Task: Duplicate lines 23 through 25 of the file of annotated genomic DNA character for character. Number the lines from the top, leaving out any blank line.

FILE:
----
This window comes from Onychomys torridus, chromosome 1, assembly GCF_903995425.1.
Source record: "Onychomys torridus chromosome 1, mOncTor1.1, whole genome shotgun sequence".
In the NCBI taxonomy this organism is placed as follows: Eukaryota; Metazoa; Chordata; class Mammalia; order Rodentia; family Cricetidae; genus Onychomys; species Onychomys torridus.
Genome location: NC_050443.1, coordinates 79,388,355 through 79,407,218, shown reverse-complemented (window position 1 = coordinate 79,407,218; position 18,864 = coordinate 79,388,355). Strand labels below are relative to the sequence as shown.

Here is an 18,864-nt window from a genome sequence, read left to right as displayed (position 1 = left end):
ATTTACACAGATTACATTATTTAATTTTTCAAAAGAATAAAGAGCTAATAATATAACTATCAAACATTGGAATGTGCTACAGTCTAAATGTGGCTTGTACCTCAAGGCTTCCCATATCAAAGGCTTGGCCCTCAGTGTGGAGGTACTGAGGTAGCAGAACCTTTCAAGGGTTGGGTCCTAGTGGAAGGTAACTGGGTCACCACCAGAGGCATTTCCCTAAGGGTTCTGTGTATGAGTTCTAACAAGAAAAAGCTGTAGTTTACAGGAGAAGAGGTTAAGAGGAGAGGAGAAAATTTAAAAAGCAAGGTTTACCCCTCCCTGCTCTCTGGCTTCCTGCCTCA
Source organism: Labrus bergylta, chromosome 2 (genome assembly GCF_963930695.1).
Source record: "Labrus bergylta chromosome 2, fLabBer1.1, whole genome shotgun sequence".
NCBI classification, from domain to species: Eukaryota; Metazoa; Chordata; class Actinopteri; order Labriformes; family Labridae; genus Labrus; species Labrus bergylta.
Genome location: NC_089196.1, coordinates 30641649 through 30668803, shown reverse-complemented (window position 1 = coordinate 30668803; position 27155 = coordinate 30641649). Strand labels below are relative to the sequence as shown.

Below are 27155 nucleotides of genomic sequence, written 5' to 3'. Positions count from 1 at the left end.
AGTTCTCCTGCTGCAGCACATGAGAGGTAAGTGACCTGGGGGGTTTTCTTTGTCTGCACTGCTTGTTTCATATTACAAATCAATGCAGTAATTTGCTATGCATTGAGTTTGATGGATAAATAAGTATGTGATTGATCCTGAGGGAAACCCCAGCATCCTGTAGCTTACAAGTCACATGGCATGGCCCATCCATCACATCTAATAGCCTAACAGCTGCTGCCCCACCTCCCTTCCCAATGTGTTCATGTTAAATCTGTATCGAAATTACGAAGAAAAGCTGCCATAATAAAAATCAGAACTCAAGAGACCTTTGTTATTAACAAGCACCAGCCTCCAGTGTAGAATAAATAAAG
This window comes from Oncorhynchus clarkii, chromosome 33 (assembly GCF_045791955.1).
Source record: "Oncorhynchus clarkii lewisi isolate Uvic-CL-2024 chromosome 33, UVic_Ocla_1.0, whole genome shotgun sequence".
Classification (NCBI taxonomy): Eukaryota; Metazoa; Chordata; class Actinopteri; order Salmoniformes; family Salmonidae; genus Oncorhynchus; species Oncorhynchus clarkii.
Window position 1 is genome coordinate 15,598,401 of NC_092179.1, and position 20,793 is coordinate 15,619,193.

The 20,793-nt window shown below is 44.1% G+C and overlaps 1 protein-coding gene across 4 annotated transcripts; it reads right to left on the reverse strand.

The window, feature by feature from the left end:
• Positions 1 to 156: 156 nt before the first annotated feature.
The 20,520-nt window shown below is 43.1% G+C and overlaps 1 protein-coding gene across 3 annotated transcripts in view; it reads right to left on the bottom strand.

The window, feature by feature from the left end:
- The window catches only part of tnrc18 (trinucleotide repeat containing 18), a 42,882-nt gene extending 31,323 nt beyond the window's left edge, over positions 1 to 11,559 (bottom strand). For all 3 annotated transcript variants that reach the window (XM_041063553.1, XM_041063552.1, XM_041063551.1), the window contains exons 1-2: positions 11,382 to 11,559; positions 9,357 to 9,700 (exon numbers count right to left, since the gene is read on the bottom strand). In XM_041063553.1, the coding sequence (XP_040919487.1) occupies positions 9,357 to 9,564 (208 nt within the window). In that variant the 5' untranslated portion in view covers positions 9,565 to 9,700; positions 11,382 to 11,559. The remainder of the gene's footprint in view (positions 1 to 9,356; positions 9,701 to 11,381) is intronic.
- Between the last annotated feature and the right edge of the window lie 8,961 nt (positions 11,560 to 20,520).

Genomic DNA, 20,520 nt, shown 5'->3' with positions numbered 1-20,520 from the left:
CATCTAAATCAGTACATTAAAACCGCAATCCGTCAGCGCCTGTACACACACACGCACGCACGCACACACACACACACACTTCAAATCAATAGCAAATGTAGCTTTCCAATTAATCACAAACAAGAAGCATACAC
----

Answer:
- Between the last annotated feature and the right edge of the window lie 8,961 nt (positions 11,560 to 20,520).

Genomic DNA, 20,520 nt, shown 5'->3' with positions numbered 1-20,520 from the left:
CATCTAAATCAGTACATTAAAACCGCAATCCGTCAGCGCCTGTACACACACACGCACGCACGCACACACACACACACACTTCAAATCAATAGCAAATGTAGCTTTCCAATTAATCACAAACAAGAAGCATACAC